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back to article Kiwis (finally) confirm software ban under new patent law

It's taken five years, but New Zealand's parliament has finally passed its long-awaited patent reform, which among other things makes it clear that a bit of code isn't enough to attract patent protection. The tortuous history of the new Patents Bill has seen IT companies lobbying on both sides of the debate. Local kiwi firms …

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Happy

Another outbreak of common sense from the southern hemisphere.

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Meh

New Zealand Legal system seems to have the balls that other legal systems lack, but this is probably just a Government exercise to save money.

Unfortunately the patent trolls will just head off to the US for their fun.

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Paris Hilton

This is good for NZ right?

Less uncertainty and fear of being sued translates to less monopoly power for the Big Players, saner, more flexible and better manageable economic activity (with a higher pressure to innovate instead of looking for rentier revenue), less Ferraris for the lawyerastic bloodsuckers and finally an avoidance of useless work and waste for the patent office, the judiciary and the state's gun wielders with its concomitant danger of seeing incestuous empire building and rampant tax revenue destruction for the benefit of the few.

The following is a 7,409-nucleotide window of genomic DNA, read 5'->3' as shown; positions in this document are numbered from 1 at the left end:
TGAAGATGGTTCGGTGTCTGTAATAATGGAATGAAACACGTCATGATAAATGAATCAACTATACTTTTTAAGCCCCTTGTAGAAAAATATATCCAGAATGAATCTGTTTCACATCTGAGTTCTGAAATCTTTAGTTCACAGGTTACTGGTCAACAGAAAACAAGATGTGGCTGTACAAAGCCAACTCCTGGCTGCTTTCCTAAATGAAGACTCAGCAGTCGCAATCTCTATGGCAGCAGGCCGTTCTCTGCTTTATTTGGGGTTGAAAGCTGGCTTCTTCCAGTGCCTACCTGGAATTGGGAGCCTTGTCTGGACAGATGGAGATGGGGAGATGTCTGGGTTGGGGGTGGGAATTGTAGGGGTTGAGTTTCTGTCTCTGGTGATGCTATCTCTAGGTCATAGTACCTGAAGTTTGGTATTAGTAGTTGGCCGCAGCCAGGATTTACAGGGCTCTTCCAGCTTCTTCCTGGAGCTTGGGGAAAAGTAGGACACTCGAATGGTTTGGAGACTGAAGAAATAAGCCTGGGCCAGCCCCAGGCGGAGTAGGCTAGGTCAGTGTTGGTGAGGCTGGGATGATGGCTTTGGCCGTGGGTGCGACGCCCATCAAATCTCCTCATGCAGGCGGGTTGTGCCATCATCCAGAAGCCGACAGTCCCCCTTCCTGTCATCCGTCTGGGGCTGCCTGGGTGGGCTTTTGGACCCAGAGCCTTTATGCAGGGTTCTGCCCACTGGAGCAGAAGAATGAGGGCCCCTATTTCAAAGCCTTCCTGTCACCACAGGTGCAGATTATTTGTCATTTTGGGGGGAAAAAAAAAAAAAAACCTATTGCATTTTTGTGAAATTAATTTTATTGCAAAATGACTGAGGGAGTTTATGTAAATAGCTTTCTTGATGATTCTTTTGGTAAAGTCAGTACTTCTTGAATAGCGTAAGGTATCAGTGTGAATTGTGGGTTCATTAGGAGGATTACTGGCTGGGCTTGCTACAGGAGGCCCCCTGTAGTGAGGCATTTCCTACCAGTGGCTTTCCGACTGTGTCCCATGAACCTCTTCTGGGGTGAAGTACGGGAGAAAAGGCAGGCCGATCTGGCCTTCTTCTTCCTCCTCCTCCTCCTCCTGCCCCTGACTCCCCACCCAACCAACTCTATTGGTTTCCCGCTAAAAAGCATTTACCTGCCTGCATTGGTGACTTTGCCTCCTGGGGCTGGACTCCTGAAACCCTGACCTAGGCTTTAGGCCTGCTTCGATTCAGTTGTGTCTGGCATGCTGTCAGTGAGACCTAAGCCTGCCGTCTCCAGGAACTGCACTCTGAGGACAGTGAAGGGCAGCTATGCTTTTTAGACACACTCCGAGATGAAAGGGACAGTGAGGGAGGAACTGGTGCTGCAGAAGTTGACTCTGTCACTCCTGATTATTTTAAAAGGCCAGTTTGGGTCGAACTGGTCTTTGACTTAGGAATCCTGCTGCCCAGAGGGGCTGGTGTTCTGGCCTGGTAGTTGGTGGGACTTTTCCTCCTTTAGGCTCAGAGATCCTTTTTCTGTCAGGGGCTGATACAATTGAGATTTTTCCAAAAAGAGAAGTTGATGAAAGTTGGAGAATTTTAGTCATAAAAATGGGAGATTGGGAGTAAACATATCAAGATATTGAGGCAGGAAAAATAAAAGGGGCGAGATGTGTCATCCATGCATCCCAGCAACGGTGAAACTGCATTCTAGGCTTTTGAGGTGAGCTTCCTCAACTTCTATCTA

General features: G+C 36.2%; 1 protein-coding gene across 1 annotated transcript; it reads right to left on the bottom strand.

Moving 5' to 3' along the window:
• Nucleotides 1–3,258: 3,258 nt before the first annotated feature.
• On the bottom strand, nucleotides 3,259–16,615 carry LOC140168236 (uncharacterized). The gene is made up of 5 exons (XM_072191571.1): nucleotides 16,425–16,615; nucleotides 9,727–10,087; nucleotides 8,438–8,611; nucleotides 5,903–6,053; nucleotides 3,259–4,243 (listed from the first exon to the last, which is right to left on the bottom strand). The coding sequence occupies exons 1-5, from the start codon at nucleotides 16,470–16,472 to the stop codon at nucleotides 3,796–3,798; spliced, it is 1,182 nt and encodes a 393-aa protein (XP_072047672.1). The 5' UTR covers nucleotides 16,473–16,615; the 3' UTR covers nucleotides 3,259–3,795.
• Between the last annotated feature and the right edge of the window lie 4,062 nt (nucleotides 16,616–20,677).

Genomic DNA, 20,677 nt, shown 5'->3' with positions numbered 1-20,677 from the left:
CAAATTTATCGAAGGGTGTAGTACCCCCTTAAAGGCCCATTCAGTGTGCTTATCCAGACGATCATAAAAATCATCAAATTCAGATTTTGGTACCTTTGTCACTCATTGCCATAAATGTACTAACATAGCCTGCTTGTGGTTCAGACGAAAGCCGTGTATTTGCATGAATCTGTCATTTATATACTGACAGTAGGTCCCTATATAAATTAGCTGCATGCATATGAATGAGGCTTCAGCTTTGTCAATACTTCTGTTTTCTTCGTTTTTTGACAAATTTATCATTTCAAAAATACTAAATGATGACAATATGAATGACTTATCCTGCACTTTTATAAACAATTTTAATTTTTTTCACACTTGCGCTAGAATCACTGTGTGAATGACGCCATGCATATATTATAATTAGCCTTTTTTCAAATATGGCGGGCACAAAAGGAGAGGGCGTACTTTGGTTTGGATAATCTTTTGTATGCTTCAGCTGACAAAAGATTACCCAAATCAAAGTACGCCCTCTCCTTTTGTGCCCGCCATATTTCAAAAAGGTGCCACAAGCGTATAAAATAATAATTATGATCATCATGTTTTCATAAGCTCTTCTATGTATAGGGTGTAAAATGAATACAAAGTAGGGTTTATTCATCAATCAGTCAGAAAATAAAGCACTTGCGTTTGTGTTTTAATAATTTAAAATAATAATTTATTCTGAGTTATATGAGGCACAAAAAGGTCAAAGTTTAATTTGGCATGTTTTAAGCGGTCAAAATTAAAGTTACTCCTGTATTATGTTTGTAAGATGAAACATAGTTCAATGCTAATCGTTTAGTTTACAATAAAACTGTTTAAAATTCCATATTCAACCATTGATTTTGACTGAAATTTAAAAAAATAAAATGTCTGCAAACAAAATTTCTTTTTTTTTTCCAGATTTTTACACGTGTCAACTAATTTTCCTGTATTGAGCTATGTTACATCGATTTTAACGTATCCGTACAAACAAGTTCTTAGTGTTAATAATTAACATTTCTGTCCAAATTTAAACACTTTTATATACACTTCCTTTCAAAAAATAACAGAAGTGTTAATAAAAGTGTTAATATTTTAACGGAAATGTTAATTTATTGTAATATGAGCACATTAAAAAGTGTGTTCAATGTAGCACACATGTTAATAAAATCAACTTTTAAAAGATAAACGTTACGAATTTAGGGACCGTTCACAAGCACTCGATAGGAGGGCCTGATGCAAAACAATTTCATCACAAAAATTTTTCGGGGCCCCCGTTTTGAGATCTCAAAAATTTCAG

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Anonymous Coward

Good

It would be nice if this were to spread elsewhere, however I doubt that there is much chance of that.

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Re: Good (or not)

otoh they passed a security bill the other day that effectively makes the Prime Minister a one-man FISA court, so that they next time they want to spy on the likes of Kim Schmitz they can do so legally.

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Anonymous Coward

Re: Good (or not)

Yes but that wasn't the legal system, that was the power hungry government changing the rules.

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Anonymous Coward

Re: Good

It would indeed be very nice. Reading that article I felt significant envy. Wouldn't it be wonderful if the tosspots lodging in Westminster would do something benevolent, like this, for once. Sadly, on the rare occasions when said scum isn't busying itself contriving legislation to further subjugate the plebs for the benefit of foreign* mega-corps, they amuse themselves by ramming obscene sums of the taxpayer's money directly into the coffers of those same foreign* mega-corps - usually in return for absolutely nothing. No mistaking whose interests they are representing.